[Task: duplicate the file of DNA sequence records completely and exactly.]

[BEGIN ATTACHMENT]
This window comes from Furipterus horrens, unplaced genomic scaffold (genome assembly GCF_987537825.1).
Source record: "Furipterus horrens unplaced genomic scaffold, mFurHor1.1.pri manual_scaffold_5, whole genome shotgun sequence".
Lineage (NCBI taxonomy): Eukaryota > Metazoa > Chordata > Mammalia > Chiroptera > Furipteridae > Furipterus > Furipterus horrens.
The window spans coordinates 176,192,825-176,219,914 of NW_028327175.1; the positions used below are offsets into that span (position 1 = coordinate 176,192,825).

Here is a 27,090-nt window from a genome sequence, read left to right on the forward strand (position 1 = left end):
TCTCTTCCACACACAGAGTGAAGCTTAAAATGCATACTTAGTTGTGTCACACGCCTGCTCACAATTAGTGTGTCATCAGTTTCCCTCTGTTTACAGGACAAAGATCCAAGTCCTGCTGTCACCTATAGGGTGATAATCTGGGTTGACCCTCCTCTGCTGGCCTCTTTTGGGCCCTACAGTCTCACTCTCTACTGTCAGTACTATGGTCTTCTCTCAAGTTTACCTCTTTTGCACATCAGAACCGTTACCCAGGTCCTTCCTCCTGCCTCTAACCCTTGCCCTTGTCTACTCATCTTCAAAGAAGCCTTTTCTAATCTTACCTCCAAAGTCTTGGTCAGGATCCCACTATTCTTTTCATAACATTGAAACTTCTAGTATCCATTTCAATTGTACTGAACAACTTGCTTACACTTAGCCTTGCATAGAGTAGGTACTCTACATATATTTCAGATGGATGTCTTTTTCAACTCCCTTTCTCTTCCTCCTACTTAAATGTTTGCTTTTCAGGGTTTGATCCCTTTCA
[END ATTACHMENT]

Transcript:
This window comes from Furipterus horrens, unplaced genomic scaffold (genome assembly GCF_987537825.1).
Source record: "Furipterus horrens unplaced genomic scaffold, mFurHor1.1.pri manual_scaffold_5, whole genome shotgun sequence".
Lineage (NCBI taxonomy): Eukaryota > Metazoa > Chordata > Mammalia > Chiroptera > Furipteridae > Furipterus > Furipterus horrens.
The window spans coordinates 176,192,825-176,219,914 of NW_028327175.1; the positions used below are offsets into that span (position 1 = coordinate 176,192,825).

Here is a 27,090-nt window from a genome sequence, read left to right on the forward strand (position 1 = left end):
TCTCTTCCACACACAGAGTGAAGCTTAAAATGCATACTTAGTTGTGTCACACGCCTGCTCACAATTAGTGTGTCATCAGTTTCCCTCTGTTTACAGGACAAAGATCCAAGTCCTGCTGTCACCTATAGGGTGATAATCTGGGTTGACCCTCCTCTGCTGGCCTCTTTTGGGCCCTACAGTCTCACTCTCTACTGTCAGTACTATGGTCTTCTCTCAAGTTTACCTCTTTTGCACATCAGAACCGTTACCCAGGTCCTTCCTCCTGCCTCTAACCCTTGCCCTTGTCTACTCATCTTCAAAGAAGCCTTTTCTAATCTTACCTCCAAAGTCTTGGTCAGGATCCCACTATTCTTTTCATAACATTGAAACTTCTAGTATCCATTTCAATTGTACTGAACAACTTGCTTACACTTAGCCTTGCATAGAGTAGGTACTCTACATATATTTCAGATGGATGTCTTTTTCAACTCCCTTTCTCTTCCTCCTACTTAAATGTTTGCTTTTCAGGGTTTGATCCCTTTCA